Quackery in federal budget, Social Security

Published 2:40pm Friday, May 27, 2011

Last May and June (2010), I wrote two columns about federal budgeting expenditures and revenues.

To quote myself, “It is clear that the political factions making the most noise are not being upfront about the facts and realities.” It’s one year later and the “quacks” are working harder than ever. Looking at the latest budget, here is what it shows (see below).

So, since last year, the deficit has been reduced by $544 billion or half a trillion dollars and expenditures will be $90 billion dollars less than fiscal year 2011.

Additionally, the deficit is now only 7 percent of Gross Domestic Product (GDP), down 3.9 percent from last year. It went down significantly between 2011 and 2012. Maybe the quacks are talking about Social Security. Let’s see (See below).

Let me summarize.

Total federal government outlays have gone done by $90 billion dollars and the deficit has been reduced by more than half a trillion dollars. Social Security revenues are generating a one-fourth of a trillion dollars in surpluses beyond expenditures. And our economic recovery is just now beginning to get some traction, which will no doubt increase revenues for general and social security taxes as well as reduce the government’s percentage of the overall economy with respect to GDP.

So what alarmist contention is left?

Oh yea, Social Security, Medicare and Medicaid will run out of money sometime in the next couple of decades. The basis for this is that the baby boomers will all retire at once and drain all the money out, including the surpluses currently being generated. Well maybe, maybe not.

I’m a baby boomer and I don’t see retirement coming my way anytime soon. I think the speculating regarding Social Security/Medicare that are creating full-scale panic is not only quackery, it’s moronic. Medicaid needs adjustment, that’s it.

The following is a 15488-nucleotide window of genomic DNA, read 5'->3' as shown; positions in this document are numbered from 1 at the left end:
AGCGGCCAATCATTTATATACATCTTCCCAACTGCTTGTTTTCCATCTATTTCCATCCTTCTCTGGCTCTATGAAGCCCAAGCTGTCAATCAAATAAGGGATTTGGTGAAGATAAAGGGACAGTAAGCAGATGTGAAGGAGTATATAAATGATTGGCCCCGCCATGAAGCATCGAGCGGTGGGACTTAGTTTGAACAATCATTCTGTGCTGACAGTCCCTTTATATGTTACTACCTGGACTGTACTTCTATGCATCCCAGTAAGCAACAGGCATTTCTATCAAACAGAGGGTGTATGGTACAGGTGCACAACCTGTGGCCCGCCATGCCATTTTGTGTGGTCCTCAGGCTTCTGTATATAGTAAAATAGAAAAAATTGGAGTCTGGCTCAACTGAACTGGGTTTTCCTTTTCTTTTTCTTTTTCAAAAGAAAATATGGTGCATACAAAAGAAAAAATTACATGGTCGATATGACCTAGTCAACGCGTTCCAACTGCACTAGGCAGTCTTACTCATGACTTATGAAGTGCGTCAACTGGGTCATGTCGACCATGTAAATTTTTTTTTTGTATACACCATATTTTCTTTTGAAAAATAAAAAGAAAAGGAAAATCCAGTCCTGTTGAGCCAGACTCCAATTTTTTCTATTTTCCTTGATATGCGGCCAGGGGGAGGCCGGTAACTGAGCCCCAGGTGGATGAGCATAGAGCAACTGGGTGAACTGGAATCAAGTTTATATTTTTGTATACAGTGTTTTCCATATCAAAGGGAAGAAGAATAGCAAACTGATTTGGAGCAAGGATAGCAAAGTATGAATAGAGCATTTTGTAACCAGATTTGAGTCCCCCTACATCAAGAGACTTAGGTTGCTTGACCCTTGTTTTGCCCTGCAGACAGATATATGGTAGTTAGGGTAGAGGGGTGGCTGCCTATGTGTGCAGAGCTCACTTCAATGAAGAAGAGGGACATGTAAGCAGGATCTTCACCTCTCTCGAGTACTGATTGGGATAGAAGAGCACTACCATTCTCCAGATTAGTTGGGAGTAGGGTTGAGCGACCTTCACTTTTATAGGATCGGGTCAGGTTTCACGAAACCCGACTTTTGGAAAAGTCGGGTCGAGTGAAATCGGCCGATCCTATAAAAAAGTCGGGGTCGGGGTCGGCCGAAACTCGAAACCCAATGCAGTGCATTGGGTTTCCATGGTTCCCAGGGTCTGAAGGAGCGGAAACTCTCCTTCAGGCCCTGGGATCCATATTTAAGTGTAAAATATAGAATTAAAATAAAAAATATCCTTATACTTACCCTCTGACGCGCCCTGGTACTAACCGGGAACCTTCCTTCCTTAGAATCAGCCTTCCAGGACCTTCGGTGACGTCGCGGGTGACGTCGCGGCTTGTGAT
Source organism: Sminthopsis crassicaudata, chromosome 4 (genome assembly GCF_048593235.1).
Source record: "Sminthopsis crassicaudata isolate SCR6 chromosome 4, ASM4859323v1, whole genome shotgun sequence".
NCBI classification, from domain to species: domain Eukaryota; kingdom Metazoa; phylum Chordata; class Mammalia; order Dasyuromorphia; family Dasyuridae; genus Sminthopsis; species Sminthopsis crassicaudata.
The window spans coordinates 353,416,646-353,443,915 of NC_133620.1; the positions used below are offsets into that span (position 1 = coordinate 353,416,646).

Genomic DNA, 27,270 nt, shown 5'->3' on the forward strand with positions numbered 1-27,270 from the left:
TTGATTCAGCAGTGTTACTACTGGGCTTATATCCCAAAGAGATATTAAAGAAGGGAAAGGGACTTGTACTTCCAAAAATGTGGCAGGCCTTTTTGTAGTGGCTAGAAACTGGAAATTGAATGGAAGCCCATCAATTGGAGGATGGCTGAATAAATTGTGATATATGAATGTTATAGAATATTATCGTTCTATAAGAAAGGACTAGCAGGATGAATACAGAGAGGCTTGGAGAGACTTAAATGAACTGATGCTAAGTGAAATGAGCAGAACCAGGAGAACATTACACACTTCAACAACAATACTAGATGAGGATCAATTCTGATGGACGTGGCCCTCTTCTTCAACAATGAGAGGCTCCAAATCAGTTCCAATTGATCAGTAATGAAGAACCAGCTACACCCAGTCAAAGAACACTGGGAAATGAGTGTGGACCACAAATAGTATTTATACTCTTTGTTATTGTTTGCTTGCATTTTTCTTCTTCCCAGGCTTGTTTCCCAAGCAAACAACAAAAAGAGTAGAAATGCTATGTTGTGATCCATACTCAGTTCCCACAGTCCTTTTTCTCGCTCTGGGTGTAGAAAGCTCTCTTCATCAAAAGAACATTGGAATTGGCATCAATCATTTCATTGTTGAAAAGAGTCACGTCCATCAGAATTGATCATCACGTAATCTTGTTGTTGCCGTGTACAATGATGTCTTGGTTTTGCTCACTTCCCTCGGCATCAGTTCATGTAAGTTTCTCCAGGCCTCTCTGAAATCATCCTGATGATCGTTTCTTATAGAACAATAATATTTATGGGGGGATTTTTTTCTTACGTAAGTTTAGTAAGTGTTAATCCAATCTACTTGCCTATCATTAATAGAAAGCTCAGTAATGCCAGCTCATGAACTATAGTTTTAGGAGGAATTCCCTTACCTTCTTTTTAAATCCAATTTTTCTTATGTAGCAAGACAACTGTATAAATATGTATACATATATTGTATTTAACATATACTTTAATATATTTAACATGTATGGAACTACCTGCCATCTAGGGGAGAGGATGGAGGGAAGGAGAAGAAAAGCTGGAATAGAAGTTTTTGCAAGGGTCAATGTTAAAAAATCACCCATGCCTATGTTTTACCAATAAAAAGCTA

So, should we just relax because there is no real problem? Of course not.

We do have a federal budget that hasn’t been balanced since 2000. Our long-term economic sustainability is dependent upon working diligently towards balancing that budget, but the key is long-term.

Rapid changes are nothing more than social engineering.

One of the things that confuse people in the budget rhetoric is when Social Security/Medicare is mixed into the operating budget of the federal government. Social Security/Medicare is a self-funded and separate social program. Medicaid is another animal all together but the same rationale applies.

However, sometime during the Reagan administration, we started mixing revenues intended to pay for future costs to paying for Federal operating expenses. They also did the same thing with trust funds set aside for highways, airports, ports and other infrastructure programs that were intended as investments in our future.

Now whose brilliant idea was that?

If you’ve read my articles in the past, you’ll know that it is quackery to think that we have enough cost cutting opportunity to balance the federal budget without: